MEDINA – Drug makers supplied more than 48 million prescription pain pills to distributors in Medina County between 2006 and 2012, enough for about 40 pills per person per year.

That information is part of a huge database compiled and released recently by The Washington Post. The newspaper analyzed data from the Drug Enforcement Administration’s Automation of Reports and Consolidated Orders System, known as ARCOS, from 2006 to 2012.

Data analyzed includes only shipments from sales of oxycodone and hydrocodone pills to retail pharmacies, chain pharmacies and practitioners. The entire database tracks a dozen different opioids, including oxycodone and hydrocodone, which make up three-quarters of the total pill shipments to pharmacies.

The Washington Post analysis shows that the volumes of the pills handled by companies climbed as the opioid epidemic surged across the country, increasing 51 percent from 8.4 billion in 2006 to 12.6 billion in 2012.

Government data on drug distribution since 2012 has not yet been made available and analyzed by the paper.

However, the effects of the opioid epidemic were felt in succeeding years and reached a peak in Medina County in 2016 when the Medina County Drug Enforcement Task Force reported 260 opioid overdose cases that resulted in 34 deaths.

“We really started noticing the increase in opioid overdoses in 2015,” said Gary Hubbard, director of the Medina County Drug Enforcement Task Force.

The 40 pills per person per year sold to residents of Medina County between 2006 and 2012 was a relatively high rate for the region. The Post database indicates 29 pills per person were sold in Cuyahoga County during the same period and 32 pills per person were sold in Lorain County then. Wayne County had 25 pills per person sold from 2006 to 2012 and Summit County, 44.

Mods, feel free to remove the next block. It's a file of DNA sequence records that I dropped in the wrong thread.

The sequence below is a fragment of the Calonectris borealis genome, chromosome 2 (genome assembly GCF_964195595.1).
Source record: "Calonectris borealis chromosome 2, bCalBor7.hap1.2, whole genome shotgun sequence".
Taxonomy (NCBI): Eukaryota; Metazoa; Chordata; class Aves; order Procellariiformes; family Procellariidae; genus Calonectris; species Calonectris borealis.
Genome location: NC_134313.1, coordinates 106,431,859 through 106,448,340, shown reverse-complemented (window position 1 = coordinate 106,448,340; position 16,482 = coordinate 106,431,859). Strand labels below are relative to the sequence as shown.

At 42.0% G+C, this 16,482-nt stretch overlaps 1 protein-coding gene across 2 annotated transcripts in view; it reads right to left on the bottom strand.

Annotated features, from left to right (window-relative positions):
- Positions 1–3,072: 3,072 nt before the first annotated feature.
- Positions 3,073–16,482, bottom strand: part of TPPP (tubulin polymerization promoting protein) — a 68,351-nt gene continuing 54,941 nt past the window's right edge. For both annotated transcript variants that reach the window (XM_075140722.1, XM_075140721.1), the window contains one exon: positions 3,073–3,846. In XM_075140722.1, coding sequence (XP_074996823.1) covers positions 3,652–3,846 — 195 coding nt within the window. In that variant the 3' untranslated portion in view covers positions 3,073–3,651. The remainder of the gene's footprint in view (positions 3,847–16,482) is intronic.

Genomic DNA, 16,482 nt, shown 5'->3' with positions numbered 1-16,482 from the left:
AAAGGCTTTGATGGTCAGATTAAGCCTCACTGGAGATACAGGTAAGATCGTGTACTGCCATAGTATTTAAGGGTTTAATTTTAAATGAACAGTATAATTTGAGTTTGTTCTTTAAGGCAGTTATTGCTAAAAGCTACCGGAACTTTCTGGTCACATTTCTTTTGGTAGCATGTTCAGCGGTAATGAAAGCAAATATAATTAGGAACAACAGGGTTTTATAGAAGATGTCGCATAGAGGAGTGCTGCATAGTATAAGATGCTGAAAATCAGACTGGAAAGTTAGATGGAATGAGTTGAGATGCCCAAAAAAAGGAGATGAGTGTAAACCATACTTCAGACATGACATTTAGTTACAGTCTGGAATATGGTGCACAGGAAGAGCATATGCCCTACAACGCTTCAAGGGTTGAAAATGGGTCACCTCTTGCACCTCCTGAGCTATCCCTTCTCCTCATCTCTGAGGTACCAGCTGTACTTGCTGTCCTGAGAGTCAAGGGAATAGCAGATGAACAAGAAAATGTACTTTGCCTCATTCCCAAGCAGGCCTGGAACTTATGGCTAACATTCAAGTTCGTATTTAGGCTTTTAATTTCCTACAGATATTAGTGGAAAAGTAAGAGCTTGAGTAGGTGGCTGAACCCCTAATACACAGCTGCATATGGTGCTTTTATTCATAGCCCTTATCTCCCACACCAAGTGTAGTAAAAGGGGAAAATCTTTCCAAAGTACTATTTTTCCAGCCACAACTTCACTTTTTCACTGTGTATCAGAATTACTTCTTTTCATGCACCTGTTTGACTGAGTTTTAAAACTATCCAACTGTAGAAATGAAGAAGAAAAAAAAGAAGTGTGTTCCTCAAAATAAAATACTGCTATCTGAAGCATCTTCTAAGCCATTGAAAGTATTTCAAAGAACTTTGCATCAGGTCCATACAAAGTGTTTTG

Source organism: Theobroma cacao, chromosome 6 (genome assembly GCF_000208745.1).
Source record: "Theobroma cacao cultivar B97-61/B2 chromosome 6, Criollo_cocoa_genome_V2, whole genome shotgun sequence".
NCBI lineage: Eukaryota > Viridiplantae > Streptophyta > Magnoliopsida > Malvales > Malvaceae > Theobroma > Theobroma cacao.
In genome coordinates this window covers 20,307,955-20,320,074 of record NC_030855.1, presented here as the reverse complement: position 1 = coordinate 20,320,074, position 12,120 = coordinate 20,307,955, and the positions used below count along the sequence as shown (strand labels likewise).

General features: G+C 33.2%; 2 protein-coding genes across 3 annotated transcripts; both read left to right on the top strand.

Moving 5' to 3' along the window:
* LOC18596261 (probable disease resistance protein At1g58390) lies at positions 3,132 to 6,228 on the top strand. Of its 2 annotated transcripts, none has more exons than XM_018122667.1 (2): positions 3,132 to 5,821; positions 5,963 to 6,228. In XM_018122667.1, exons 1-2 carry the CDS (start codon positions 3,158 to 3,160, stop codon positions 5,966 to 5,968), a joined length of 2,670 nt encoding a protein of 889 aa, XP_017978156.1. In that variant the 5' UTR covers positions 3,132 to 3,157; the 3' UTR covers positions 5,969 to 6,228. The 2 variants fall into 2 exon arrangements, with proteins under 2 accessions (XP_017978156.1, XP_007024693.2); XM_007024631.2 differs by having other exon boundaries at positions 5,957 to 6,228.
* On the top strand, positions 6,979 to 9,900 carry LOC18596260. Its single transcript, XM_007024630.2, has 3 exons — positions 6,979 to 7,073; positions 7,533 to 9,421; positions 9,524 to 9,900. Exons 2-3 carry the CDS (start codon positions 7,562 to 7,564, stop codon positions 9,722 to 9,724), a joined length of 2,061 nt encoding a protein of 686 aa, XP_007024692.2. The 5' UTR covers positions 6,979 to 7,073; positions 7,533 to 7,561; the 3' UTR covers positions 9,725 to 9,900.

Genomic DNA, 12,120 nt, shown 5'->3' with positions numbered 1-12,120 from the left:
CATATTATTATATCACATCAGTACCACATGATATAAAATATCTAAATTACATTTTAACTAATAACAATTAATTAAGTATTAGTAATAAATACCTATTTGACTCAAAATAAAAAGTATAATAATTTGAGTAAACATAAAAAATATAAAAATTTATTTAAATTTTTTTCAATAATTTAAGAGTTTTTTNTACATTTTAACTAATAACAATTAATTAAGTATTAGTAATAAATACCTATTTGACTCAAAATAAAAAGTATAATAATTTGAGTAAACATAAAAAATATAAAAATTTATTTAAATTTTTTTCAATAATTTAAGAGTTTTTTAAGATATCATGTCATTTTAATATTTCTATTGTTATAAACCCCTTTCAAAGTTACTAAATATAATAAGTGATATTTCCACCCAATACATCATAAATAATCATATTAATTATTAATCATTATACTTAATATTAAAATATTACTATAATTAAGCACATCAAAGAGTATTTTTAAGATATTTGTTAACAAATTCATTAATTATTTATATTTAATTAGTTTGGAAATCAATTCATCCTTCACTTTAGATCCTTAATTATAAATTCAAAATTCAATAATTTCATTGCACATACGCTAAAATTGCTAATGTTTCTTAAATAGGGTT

The Medina County pharmacies selling the most pills from 2006 to 2012 were Lo-Med Prescription Services in Wadsworth (10 million pills), the Giant Eagle Pharmacy in Brunswick (2.6 million), Discount Drug Mart in Lodi (2.4 million), the Lodi CVS store (2.3 million), and the Medina CVS store (1.6 million).

Hubbard said many of those pills were likely purchased to feed addictions. His agency found that some drug users would “shop for doctors” who would readily prescribe the pain medication and then get prescriptions from multiple doctors. The purpose was to use the pills themselves or sell them on the street.

Hubbard said doctor-shopping has since been curtailed by a new state database that allows doctors and physicians to track the sale of prescription drug pills. In addition, the drug task force launched an initiative to caution doctors and pharmacists of the practice.

Drug overdoses here have declined in the last few years. Hubbard reported 120 overdoses last year resulting in 20 deaths.

However, Hubbard said the decline in availability of opiates has led to an increase in the use of methamphetamine, which is cheaper and easier to obtain.

In 2017, then-Ohio Attorney General Mike DeWine filed a lawsuit against the pharmaceutical industry over the opioid epidemic, accusing several drug companies of conducting marketing campaigns that misled doctors and patients about the danger of addiction and overdose.

Later that year, Medina County Prosecutor Forrest Thompson signed on as participants in lawsuits filed by the Washington, D.C. law firm Motley Rice and its Akron partner Brennan Manna and Diamond, which claim drug manufacturers were complicit in the costly opiate crisis.

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